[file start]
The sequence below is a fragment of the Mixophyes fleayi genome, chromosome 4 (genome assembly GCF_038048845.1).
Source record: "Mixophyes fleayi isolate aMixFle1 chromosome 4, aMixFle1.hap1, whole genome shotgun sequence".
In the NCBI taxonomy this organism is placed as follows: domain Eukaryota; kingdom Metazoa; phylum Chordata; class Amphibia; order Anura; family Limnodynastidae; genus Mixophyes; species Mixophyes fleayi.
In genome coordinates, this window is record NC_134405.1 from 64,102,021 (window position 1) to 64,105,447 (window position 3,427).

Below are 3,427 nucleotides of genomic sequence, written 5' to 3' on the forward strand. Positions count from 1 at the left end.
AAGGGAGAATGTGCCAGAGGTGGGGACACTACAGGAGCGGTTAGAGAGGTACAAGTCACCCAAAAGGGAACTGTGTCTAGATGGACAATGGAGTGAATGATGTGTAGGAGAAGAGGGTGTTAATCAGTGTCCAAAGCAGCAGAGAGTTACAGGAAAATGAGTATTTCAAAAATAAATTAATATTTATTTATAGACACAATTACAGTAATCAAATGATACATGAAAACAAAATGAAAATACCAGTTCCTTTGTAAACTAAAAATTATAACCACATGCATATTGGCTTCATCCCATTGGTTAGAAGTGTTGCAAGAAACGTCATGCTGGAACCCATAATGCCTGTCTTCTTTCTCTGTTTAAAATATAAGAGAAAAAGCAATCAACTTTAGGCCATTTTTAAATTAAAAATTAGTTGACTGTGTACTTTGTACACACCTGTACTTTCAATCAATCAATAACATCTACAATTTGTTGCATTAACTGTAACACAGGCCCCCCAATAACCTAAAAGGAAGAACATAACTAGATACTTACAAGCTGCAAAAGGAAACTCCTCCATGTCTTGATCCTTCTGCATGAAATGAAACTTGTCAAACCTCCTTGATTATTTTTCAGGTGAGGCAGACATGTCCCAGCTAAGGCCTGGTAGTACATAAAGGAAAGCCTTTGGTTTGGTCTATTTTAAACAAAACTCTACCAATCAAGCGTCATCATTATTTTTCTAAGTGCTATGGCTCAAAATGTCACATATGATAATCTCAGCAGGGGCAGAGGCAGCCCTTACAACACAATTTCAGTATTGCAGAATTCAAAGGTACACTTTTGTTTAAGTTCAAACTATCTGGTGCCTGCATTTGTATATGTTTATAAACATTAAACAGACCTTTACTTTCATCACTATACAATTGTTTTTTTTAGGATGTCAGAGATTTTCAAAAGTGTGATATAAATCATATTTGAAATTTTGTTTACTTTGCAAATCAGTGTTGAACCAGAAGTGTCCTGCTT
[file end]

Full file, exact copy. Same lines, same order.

The sequence below is a fragment of the Mixophyes fleayi genome, chromosome 4 (genome assembly GCF_038048845.1).
Source record: "Mixophyes fleayi isolate aMixFle1 chromosome 4, aMixFle1.hap1, whole genome shotgun sequence".
In the NCBI taxonomy this organism is placed as follows: domain Eukaryota; kingdom Metazoa; phylum Chordata; class Amphibia; order Anura; family Limnodynastidae; genus Mixophyes; species Mixophyes fleayi.
In genome coordinates, this window is record NC_134405.1 from 64,102,021 (window position 1) to 64,105,447 (window position 3,427).

Below are 3,427 nucleotides of genomic sequence, written 5' to 3' on the forward strand. Positions count from 1 at the left end.
AAGGGAGAATGTGCCAGAGGTGGGGACACTACAGGAGCGGTTAGAGAGGTACAAGTCACCCAAAAGGGAACTGTGTCTAGATGGACAATGGAGTGAATGATGTGTAGGAGAAGAGGGTGTTAATCAGTGTCCAAAGCAGCAGAGAGTTACAGGAAAATGAGTATTTCAAAAATAAATTAATATTTATTTATAGACACAATTACAGTAATCAAATGATACATGAAAACAAAATGAAAATACCAGTTCCTTTGTAAACTAAAAATTATAACCACATGCATATTGGCTTCATCCCATTGGTTAGAAGTGTTGCAAGAAACGTCATGCTGGAACCCATAATGCCTGTCTTCTTTCTCTGTTTAAAATATAAGAGAAAAAGCAATCAACTTTAGGCCATTTTTAAATTAAAAATTAGTTGACTGTGTACTTTGTACACACCTGTACTTTCAATCAATCAATAACATCTACAATTTGTTGCATTAACTGTAACACAGGCCCCCCAATAACCTAAAAGGAAGAACATAACTAGATACTTACAAGCTGCAAAAGGAAACTCCTCCATGTCTTGATCCTTCTGCATGAAATGAAACTTGTCAAACCTCCTTGATTATTTTTCAGGTGAGGCAGACATGTCCCAGCTAAGGCCTGGTAGTACATAAAGGAAAGCCTTTGGTTTGGTCTATTTTAAACAAAACTCTACCAATCAAGCGTCATCATTATTTTTCTAAGTGCTATGGCTCAAAATGTCACATATGATAATCTCAGCAGGGGCAGAGGCAGCCCTTACAACACAATTTCAGTATTGCAGAATTCAAAGGTACACTTTTGTTTAAGTTCAAACTATCTGGTGCCTGCATTTGTATATGTTTATAAACATTAAACAGACCTTTACTTTCATCACTATACAATTGTTTTTTTTAGGATGTCAGAGATTTTCAAAAGTGTGATATAAATCATATTTGAAATTTTGTTTACTTTGCAAATCAGTGTTGAACCAGAAGTGTCCTGCTT